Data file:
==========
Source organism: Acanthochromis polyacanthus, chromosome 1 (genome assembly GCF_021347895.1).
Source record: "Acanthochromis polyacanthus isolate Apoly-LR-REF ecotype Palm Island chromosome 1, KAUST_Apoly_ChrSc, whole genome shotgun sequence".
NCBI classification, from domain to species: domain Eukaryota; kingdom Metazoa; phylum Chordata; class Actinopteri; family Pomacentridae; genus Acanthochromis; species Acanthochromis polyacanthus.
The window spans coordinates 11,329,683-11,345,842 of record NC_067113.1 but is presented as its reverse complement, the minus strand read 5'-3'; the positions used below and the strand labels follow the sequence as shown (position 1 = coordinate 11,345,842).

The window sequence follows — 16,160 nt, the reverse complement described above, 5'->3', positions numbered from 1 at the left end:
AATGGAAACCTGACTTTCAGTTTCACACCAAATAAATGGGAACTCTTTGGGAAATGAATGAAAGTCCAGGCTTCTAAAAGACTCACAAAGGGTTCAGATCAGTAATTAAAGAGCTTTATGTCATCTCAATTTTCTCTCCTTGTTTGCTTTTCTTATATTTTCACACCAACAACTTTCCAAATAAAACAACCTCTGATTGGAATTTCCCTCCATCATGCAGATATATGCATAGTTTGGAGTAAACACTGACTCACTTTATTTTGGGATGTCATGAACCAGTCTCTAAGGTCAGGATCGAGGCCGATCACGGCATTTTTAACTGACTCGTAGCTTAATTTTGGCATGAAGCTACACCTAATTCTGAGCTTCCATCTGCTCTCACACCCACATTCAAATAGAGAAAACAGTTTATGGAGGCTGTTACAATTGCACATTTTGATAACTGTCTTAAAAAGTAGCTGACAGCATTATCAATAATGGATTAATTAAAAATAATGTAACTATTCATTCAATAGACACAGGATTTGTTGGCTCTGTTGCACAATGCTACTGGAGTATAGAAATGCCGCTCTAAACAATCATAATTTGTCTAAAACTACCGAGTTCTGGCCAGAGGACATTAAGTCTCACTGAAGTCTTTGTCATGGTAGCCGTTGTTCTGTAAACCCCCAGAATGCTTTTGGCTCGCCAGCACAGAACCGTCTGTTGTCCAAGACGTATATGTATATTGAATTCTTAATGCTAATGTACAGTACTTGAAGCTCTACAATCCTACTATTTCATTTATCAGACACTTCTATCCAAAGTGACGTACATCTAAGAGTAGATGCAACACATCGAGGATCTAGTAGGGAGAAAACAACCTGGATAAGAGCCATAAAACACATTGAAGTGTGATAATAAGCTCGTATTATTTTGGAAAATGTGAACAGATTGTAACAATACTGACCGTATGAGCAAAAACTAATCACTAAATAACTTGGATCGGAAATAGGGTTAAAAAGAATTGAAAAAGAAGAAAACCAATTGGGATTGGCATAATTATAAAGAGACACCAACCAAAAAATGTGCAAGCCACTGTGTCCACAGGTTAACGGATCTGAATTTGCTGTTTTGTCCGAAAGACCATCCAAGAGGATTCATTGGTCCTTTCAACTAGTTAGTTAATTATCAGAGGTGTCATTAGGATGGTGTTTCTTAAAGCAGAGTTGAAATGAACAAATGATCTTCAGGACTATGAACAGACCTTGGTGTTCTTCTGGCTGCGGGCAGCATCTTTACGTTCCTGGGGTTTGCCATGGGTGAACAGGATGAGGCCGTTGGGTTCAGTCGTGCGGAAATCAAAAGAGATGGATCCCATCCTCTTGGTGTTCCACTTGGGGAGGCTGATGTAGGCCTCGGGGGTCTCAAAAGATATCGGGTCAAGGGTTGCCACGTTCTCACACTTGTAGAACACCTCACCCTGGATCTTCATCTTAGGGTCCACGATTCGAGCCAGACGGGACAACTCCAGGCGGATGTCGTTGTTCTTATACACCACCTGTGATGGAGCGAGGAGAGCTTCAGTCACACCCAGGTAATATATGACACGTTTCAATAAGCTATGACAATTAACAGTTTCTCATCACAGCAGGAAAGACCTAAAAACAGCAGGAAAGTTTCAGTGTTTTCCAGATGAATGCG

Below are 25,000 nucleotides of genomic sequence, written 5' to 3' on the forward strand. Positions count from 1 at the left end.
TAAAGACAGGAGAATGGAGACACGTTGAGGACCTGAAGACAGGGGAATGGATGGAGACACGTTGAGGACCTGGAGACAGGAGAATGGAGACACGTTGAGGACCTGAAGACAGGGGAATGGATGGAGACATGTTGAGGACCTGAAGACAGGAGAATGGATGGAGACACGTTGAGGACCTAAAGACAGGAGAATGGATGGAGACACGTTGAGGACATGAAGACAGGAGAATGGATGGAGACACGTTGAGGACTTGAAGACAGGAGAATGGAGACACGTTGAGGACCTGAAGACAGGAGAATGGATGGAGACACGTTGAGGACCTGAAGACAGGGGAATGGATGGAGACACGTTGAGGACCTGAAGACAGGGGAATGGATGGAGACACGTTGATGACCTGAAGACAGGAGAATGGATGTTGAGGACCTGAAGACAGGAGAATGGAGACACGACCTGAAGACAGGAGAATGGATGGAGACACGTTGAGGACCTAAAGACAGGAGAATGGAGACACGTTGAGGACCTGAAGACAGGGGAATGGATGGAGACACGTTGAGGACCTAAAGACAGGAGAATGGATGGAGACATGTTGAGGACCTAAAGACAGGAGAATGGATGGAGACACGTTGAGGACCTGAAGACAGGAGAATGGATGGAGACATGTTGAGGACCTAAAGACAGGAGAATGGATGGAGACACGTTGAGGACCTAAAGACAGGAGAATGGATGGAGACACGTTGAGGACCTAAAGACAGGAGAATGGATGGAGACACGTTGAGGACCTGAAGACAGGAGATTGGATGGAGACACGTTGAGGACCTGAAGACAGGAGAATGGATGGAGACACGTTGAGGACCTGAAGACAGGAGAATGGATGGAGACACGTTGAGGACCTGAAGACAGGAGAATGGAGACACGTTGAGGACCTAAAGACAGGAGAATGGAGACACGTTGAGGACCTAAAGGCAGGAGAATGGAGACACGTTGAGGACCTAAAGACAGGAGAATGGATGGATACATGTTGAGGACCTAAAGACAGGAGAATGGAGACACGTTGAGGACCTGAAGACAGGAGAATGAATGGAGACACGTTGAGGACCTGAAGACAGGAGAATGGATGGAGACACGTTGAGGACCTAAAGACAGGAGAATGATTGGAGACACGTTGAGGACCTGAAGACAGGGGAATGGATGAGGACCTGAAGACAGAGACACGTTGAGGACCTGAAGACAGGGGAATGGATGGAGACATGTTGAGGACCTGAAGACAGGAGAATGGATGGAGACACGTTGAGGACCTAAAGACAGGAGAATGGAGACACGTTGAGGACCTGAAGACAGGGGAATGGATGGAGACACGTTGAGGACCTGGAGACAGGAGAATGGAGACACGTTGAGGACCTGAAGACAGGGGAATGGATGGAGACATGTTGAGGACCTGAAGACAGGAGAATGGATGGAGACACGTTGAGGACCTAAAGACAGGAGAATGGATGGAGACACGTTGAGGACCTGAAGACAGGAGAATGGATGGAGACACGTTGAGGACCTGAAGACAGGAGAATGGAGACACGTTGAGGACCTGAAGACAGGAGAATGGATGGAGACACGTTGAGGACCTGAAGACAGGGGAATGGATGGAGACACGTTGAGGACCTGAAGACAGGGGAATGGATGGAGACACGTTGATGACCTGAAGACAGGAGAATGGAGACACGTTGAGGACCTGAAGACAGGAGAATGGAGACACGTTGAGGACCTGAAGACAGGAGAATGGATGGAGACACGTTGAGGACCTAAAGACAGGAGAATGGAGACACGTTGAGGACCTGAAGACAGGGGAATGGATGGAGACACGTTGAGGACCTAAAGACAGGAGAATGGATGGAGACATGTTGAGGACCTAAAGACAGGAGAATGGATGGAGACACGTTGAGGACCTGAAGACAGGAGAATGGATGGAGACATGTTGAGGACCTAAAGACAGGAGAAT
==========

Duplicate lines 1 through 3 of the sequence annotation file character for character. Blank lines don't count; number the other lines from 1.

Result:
Source organism: Acanthochromis polyacanthus, chromosome 1 (genome assembly GCF_021347895.1).
Source record: "Acanthochromis polyacanthus isolate Apoly-LR-REF ecotype Palm Island chromosome 1, KAUST_Apoly_ChrSc, whole genome shotgun sequence".
NCBI classification, from domain to species: domain Eukaryota; kingdom Metazoa; phylum Chordata; class Actinopteri; family Pomacentridae; genus Acanthochromis; species Acanthochromis polyacanthus.